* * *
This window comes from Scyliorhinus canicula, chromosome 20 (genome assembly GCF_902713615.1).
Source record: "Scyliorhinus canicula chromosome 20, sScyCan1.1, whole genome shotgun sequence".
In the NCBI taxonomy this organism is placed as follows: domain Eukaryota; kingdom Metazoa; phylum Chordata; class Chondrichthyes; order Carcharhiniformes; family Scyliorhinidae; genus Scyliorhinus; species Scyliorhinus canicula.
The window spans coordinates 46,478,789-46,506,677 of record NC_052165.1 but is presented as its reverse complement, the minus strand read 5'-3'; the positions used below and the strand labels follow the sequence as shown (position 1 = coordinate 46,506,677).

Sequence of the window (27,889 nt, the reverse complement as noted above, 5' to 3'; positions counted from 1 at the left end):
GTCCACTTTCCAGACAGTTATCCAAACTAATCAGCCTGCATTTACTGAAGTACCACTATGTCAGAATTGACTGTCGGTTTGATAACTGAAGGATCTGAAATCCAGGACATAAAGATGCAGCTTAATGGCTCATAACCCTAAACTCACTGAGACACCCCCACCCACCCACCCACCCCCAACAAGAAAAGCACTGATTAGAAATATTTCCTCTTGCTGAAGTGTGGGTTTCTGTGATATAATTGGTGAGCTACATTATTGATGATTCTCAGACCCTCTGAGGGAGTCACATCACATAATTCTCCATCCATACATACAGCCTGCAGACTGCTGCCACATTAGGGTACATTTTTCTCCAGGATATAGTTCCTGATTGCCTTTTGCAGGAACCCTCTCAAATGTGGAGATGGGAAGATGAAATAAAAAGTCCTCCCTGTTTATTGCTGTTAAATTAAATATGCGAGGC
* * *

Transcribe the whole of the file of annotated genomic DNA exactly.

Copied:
This window comes from Scyliorhinus canicula, chromosome 20 (genome assembly GCF_902713615.1).
Source record: "Scyliorhinus canicula chromosome 20, sScyCan1.1, whole genome shotgun sequence".
In the NCBI taxonomy this organism is placed as follows: domain Eukaryota; kingdom Metazoa; phylum Chordata; class Chondrichthyes; order Carcharhiniformes; family Scyliorhinidae; genus Scyliorhinus; species Scyliorhinus canicula.
The window spans coordinates 46,478,789-46,506,677 of record NC_052165.1 but is presented as its reverse complement, the minus strand read 5'-3'; the positions used below and the strand labels follow the sequence as shown (position 1 = coordinate 46,506,677).

Sequence of the window (27,889 nt, the reverse complement as noted above, 5' to 3'; positions counted from 1 at the left end):
GTCCACTTTCCAGACAGTTATCCAAACTAATCAGCCTGCATTTACTGAAGTACCACTATGTCAGAATTGACTGTCGGTTTGATAACTGAAGGATCTGAAATCCAGGACATAAAGATGCAGCTTAATGGCTCATAACCCTAAACTCACTGAGACACCCCCACCCACCCACCCACCCCCAACAAGAAAAGCACTGATTAGAAATATTTCCTCTTGCTGAAGTGTGGGTTTCTGTGATATAATTGGTGAGCTACATTATTGATGATTCTCAGACCCTCTGAGGGAGTCACATCACATAATTCTCCATCCATACATACAGCCTGCAGACTGCTGCCACATTAGGGTACATTTTTCTCCAGGATATAGTTCCTGATTGCCTTTTGCAGGAACCCTCTCAAATGTGGAGATGGGAAGATGAAATAAAAAGTCCTCCCTGTTTATTGCTGTTAAATTAAATATGCGAGGC